A Guide to Help You Select the Right Material for Your Next Project This Season
Patio and landscaping season has arrived!
If you’re planning to build a new patio, pool deck, garden landscape, or driveway this summer, you’ll want to do your research before purchasing building material for your home project.
A common question among homeowners is whether to use interlock pavers or stamped concrete for home landscaping and construction projects. While stamped concrete is generally cheaper than interlock stone, it won’t last nearly as long, especially during the freeze-thaw cycle of Ottawa’s cold winters.
Interlock pavers are well worth the investment because they will save you from plenty of work down the road. They will also add instant curb appeal and boost your home’s property value.
To estimate the cost of your upcoming interlock project, request a quote from Ottawa interlock landscaping and construction companies.
And consider the following comparison of interlock vs. stamped concrete to see how durable and versatile interlock is for your home projects.
What is Stamped Concrete?
Stamped concrete is poured concrete that has a pattern stamped onto its surface. This pattern provides texture and can come in various styles. To protect the concrete from the elements, it must be sealed every year.
What is Interlocked Concrete?
Interlock paving stones are individual concrete units that interlock with each other. Interlock companies will pour polymeric sand between the natural joints of the pavers to secure them in place. These pavers are more flexible than poured concrete when the ground expands and contracts.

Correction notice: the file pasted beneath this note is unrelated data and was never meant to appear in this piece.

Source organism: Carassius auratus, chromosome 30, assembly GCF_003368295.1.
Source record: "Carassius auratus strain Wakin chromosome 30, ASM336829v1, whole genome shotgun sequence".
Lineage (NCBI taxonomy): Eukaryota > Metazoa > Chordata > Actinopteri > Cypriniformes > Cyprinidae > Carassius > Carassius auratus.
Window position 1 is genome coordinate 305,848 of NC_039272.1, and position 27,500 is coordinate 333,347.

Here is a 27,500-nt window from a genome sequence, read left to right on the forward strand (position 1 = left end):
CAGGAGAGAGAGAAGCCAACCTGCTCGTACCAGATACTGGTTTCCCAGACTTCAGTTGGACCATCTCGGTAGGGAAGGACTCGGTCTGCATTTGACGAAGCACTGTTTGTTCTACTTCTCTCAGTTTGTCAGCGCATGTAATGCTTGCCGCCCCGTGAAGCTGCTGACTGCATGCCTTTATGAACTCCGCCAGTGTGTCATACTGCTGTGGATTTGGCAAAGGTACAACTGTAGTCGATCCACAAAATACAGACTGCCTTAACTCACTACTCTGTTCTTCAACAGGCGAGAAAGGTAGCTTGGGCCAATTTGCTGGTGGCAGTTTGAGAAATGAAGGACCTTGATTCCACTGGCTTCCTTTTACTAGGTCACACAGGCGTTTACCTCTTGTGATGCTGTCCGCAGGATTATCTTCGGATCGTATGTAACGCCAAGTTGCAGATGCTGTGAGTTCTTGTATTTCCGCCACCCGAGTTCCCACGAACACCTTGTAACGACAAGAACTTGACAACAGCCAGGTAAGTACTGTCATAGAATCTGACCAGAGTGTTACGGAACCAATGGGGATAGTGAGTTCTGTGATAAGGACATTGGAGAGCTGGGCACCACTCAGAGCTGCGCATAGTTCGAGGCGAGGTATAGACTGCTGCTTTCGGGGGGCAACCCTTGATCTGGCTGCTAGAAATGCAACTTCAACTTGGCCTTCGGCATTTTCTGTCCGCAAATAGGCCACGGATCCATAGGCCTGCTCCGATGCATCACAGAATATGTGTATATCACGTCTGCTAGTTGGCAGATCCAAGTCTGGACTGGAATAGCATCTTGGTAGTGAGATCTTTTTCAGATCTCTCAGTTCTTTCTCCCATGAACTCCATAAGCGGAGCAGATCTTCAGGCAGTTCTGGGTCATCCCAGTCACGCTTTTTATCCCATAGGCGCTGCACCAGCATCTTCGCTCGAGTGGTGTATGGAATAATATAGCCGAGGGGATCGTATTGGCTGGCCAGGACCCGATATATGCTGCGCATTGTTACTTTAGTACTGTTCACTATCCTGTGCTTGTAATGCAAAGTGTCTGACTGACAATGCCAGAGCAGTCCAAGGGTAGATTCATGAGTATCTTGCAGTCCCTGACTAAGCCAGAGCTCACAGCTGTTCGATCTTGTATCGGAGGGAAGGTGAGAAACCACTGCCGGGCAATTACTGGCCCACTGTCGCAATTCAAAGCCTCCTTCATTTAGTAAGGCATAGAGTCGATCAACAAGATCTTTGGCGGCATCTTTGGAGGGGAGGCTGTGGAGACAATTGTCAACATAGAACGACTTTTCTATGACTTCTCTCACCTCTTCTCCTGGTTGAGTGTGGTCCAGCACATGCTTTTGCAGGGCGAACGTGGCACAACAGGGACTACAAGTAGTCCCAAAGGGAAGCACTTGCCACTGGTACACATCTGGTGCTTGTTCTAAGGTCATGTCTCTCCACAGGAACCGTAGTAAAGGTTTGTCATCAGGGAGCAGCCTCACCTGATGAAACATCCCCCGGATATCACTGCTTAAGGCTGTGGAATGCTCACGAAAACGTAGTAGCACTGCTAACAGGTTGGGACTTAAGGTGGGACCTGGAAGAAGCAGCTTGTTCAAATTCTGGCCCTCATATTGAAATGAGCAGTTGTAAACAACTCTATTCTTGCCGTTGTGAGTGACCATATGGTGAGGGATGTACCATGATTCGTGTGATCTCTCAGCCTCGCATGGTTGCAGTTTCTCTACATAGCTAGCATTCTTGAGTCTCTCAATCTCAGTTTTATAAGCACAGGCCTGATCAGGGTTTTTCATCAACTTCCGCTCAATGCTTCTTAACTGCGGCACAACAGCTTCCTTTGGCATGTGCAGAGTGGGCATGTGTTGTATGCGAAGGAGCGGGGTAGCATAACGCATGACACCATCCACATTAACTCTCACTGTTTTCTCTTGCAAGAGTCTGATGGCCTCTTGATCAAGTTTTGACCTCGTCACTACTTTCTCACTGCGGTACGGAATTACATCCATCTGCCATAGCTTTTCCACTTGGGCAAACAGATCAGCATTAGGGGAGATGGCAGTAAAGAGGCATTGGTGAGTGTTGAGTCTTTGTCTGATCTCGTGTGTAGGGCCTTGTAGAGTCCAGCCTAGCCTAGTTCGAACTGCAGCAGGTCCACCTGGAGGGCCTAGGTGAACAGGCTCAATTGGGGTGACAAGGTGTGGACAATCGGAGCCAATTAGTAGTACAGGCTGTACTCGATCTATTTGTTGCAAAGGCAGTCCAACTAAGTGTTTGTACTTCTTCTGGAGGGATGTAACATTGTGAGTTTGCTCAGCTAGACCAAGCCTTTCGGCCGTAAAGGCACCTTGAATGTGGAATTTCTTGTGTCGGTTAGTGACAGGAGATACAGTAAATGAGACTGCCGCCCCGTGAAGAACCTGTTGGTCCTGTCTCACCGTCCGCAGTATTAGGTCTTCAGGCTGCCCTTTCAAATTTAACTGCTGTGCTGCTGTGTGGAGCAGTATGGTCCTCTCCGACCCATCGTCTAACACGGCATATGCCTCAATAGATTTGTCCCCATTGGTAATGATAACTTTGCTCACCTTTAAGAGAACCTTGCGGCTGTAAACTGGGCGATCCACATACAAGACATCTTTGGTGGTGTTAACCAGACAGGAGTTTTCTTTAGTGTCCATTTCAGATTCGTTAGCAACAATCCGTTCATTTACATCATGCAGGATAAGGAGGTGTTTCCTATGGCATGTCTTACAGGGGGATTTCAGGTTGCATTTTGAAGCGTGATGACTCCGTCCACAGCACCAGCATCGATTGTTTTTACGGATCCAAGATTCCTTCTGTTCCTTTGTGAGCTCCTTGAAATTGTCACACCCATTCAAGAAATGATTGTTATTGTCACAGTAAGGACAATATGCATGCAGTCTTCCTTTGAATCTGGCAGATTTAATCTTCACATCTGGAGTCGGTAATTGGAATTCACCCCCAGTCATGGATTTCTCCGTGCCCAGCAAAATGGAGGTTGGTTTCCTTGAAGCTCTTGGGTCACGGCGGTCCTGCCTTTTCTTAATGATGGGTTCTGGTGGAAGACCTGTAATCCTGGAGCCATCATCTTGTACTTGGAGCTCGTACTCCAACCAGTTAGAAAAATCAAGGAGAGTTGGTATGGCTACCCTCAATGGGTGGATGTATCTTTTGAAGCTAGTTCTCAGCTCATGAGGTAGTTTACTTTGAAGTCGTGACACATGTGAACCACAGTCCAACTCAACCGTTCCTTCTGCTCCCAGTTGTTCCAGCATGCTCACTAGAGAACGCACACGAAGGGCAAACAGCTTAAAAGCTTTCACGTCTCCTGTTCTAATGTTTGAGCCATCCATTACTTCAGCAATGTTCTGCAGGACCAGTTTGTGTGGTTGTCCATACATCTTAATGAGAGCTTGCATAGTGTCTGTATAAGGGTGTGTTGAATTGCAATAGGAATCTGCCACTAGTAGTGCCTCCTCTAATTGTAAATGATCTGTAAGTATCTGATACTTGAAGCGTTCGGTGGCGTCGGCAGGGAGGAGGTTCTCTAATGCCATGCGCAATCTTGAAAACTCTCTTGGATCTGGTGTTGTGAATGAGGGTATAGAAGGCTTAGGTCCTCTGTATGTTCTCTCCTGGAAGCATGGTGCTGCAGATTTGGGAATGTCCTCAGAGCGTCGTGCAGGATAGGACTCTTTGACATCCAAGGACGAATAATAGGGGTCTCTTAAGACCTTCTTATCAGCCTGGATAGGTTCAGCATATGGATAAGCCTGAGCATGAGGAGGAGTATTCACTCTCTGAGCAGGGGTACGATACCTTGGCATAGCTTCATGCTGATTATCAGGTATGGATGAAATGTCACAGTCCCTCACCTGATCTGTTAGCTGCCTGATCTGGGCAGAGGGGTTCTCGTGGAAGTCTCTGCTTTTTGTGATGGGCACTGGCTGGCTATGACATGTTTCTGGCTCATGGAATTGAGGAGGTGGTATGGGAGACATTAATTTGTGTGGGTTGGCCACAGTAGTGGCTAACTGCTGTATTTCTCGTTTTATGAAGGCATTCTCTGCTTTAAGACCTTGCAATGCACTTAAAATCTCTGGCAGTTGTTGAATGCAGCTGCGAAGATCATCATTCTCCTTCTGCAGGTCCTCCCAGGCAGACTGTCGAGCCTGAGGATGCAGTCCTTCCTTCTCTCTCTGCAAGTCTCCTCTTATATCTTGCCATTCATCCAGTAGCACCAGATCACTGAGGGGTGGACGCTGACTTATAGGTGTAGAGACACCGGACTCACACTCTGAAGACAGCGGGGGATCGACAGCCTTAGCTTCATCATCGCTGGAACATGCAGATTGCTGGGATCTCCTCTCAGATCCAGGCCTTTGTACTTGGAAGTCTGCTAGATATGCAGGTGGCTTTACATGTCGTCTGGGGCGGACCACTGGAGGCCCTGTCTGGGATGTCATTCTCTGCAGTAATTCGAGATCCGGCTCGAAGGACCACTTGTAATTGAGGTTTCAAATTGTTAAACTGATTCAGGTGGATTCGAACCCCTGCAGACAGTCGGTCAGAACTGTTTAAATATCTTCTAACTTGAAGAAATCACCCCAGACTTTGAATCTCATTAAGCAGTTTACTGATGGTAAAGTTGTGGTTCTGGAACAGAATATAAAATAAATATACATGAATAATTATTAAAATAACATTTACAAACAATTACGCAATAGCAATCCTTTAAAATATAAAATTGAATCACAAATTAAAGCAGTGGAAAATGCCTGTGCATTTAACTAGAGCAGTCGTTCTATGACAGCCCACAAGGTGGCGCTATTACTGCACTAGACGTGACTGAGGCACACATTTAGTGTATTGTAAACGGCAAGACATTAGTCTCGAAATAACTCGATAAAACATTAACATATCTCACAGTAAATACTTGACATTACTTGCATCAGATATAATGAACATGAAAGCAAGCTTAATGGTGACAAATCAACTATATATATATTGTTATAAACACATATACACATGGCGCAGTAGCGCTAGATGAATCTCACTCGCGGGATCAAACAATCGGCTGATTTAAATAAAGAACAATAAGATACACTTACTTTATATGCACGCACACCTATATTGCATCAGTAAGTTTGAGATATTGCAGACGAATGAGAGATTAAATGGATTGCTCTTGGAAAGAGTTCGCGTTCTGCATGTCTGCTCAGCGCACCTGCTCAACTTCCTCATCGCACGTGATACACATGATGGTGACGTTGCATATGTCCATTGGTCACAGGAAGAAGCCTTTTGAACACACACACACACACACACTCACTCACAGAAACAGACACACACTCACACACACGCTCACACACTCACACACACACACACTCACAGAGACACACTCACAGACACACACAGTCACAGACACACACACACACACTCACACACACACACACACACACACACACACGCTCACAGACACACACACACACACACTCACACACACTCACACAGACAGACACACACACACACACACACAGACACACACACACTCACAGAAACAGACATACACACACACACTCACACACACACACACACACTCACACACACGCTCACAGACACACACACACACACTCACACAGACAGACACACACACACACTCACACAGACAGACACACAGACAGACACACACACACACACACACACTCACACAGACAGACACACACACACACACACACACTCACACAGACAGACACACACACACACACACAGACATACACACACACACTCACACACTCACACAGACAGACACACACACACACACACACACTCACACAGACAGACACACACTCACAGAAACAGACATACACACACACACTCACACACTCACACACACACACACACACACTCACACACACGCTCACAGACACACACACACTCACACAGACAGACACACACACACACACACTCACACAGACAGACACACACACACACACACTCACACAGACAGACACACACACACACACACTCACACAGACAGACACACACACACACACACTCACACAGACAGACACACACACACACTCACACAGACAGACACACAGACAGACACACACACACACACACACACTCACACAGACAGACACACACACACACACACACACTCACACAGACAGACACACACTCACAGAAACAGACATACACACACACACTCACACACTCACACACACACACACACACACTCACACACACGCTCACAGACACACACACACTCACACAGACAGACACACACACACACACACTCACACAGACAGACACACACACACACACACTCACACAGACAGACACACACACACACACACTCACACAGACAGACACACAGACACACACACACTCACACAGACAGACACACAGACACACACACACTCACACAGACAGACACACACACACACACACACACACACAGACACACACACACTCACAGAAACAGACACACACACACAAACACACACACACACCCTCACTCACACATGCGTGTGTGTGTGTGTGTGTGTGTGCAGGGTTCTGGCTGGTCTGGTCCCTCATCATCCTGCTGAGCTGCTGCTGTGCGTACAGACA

Pros of Stamped Concrete
- Durable—concrete withstands heavy loads and extreme weather;
- Many options—stamped concrete comes in various pattern designs and uses to suit the architectural style of a home; and,
- Can be easy to clean—depending on the type of dirt and stains—with soap, degreaser, and power washers.
Cons of Stamped Concrete
- The seal on stamped concrete is slippery, making it unsafe safe for steps or pool decks;
- Concrete is more challenging to remove than other materials. So if you opt for concrete, you should be prepared to keep it for a long time;
- Stamped concrete is more expensive than regular poured concrete;
- The concrete’s colours tend to fade over time;
- Patching may be required;
- Poured concrete is prone to frost heave;
- Poured concrete tends to crack;
- De-icing salts will worsen any deterioration and wear away the textured pattern;
- Without regular proper sealing, stamped concrete is prone to blisters and pop-outs, which only get worse as water seeps in and freezes;
- The curing time for poured concrete takes at least three to five days, so you have to wait to use your new concrete surface;
- Poured concrete is prone to settlement and cracking;
- Concrete repairs need a lot of work and equipment. You will need a jackhammer to remove damaged concrete. And usually, the entire concrete structure will require replacement to ensure the colour matches for an even appearance.
Pros of Interlock Pavers
- Fast and easy installation;